Dawson City crew takes the outhouse race and throws down the plunger

·2 min read

Heat played a factor in the outhouse race this past weekend in Dawson City.

“We were all covered in sweat by the end! Sweat stains everywhere— underwear, sweat stains, everything!” said Zack Bartholomeus, a second-generation outhouse race participant.

“We watched our parents do this and we wanted to show them what we’re made of.”

The Great Klondike International Outhouse Race got its start in the 1970s, well ahead of similar events now held across North America. Some are winter events, like in Anchorage where outhouses are raced on skis on snow; or summer, like Virginia City where the outhouses are propped up on wheels.

Anchorage’s didn’t start until 2006 and Virginia City’s started as a protest in 1989 when outhouses were banned in that city— an action that Dawson City only undertook a few years ago.

Outhouses are a long tradition in Yukon, as is the race.

It can be a raucous affair, bordering on bad taste and bawdy humour.

Batholomeus’s team, Skid Row, finished the race in a grueling 35 minutes, well ahead of the competing team, the Harry Potties. The Harry Potties, led by Holly McCourt, took home the prize for “best dressed” team. They were costumed as wizards, but called themselves whizzers.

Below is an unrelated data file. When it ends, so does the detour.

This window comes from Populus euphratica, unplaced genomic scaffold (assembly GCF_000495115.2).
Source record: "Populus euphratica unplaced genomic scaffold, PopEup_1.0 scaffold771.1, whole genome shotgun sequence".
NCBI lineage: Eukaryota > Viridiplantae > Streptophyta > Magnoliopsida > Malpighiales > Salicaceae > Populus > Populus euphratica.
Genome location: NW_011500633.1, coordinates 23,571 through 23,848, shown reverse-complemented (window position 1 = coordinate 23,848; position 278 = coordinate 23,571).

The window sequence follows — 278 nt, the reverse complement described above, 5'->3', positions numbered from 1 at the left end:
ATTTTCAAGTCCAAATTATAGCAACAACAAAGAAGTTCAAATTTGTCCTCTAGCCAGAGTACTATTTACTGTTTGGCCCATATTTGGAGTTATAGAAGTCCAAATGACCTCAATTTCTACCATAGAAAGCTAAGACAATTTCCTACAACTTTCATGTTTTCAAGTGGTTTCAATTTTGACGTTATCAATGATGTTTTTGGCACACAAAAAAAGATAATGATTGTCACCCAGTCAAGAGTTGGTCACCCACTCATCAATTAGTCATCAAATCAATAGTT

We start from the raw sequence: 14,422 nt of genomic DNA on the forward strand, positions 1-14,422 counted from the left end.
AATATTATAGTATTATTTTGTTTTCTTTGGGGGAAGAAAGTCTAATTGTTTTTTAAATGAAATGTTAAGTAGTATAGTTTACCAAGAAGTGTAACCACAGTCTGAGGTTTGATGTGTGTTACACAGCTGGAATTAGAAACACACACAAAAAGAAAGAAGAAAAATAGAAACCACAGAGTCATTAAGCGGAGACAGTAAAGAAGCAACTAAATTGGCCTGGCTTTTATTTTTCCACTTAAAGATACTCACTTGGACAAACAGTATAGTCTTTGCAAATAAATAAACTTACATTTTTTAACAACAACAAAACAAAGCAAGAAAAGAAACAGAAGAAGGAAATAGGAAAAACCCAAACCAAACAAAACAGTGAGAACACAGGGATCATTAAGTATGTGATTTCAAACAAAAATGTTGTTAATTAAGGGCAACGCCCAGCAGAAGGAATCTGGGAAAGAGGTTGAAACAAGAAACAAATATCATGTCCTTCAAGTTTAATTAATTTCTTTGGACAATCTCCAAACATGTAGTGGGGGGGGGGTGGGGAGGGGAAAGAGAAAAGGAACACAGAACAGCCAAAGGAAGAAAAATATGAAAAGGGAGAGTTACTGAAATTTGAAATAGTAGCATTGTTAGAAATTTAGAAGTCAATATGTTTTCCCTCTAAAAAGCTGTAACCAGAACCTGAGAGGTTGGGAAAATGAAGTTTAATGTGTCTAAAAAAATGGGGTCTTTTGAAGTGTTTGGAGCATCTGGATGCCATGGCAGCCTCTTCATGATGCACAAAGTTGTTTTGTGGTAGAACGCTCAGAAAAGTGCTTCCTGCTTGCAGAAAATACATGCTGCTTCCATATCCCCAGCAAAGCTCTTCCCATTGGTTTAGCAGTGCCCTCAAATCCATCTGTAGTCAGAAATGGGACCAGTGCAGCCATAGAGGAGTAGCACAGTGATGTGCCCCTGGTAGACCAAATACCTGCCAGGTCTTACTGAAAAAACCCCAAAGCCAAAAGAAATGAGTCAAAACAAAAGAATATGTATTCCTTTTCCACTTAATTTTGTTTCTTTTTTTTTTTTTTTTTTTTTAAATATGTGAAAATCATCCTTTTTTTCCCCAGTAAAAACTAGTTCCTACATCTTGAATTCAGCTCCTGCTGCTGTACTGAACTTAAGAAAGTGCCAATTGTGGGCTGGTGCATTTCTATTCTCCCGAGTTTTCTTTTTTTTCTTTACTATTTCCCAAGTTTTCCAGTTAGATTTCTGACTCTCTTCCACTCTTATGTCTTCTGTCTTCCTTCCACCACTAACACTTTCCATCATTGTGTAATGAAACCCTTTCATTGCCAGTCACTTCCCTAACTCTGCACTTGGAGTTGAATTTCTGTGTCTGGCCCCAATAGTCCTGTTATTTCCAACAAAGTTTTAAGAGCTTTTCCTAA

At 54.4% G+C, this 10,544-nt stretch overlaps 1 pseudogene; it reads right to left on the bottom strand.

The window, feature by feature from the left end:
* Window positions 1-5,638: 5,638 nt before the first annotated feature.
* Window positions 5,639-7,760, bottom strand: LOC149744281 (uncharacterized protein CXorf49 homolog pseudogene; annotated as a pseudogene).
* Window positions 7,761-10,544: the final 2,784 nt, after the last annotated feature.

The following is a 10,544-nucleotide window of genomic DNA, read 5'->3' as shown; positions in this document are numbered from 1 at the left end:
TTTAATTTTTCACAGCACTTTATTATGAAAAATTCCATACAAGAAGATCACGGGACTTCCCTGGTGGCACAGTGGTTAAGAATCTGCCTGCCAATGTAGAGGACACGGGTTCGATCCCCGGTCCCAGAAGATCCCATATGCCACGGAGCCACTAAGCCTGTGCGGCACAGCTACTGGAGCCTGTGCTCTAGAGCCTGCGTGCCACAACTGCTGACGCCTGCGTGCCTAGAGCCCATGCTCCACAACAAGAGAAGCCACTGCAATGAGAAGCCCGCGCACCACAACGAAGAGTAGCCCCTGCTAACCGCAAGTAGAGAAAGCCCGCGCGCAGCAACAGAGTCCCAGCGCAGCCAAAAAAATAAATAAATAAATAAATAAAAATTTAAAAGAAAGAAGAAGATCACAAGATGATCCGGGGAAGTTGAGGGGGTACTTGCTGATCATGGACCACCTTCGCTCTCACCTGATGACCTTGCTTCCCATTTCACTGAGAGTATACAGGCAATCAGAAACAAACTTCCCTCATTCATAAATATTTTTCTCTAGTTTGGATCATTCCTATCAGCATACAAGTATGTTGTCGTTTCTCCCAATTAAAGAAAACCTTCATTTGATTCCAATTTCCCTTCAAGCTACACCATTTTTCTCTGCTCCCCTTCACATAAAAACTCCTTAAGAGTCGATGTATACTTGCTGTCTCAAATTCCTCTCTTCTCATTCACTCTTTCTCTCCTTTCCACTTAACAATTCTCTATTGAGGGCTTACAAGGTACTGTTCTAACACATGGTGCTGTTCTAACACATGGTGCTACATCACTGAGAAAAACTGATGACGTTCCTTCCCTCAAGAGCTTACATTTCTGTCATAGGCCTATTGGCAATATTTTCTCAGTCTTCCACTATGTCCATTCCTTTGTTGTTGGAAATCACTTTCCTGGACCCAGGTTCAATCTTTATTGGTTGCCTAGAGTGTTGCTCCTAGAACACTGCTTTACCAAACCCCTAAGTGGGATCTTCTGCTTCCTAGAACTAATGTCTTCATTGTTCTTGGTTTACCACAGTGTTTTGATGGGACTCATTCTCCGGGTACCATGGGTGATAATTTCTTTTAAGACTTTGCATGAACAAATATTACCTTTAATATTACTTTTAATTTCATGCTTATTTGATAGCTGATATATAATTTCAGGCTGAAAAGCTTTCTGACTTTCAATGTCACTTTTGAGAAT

Their sign said “Welcome to Hogfarts” and their outhouse was covered with paintings of magical creatures marking the houses of Hufflepoop, Gryffindump, Ravencrap, and Slytherin Bowels.

Although they were well decked out, the Harry Potties were no match for the simply dressed Skid Row team determined to just “go out hard.” Afterward, Batholomeus’ advice was for the “Potties” to concentrate a little more on their running.

For next year though, Batholomeus’ team of young locals threw down the plunger, saying they are determined to take both prizes for speed and fashion.

This year, they are stoked to be taking the $250 in prize money. They are a young team with many more years of outhouse racing ahead of them.

As Batholomeus said, “We’re a young crew, all born and raised in Dawson City.”

Lawrie Crawford, Local Journalism Initiative Reporter, Yukon News

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